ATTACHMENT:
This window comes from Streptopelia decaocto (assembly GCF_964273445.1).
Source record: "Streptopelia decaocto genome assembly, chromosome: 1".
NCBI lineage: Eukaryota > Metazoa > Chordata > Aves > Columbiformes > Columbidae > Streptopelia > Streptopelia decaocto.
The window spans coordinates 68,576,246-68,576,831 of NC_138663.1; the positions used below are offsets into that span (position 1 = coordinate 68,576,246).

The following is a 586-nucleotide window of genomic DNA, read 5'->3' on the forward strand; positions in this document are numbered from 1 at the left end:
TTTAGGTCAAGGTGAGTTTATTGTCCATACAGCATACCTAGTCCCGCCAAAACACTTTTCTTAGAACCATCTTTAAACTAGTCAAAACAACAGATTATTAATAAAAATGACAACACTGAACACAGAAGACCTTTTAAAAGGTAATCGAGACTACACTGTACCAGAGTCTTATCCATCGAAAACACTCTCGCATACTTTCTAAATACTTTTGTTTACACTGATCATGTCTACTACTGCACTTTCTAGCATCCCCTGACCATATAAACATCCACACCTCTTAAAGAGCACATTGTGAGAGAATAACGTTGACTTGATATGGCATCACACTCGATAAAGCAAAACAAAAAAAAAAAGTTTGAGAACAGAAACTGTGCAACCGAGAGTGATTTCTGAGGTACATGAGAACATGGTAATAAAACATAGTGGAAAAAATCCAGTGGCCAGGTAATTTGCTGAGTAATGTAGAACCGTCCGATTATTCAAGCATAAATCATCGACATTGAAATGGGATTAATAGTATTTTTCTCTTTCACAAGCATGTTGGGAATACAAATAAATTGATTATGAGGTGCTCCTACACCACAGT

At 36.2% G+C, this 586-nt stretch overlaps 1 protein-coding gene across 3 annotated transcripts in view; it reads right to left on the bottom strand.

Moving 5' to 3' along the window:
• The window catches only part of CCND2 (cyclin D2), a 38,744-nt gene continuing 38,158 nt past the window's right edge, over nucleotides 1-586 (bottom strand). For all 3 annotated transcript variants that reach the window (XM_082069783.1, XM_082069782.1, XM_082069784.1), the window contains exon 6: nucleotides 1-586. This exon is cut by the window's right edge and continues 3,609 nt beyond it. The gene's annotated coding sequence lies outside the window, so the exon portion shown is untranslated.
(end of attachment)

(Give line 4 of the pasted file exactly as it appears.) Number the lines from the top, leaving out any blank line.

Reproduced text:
The window spans coordinates 68,576,246-68,576,831 of NC_138663.1; the positions used below are offsets into that span (position 1 = coordinate 68,576,246).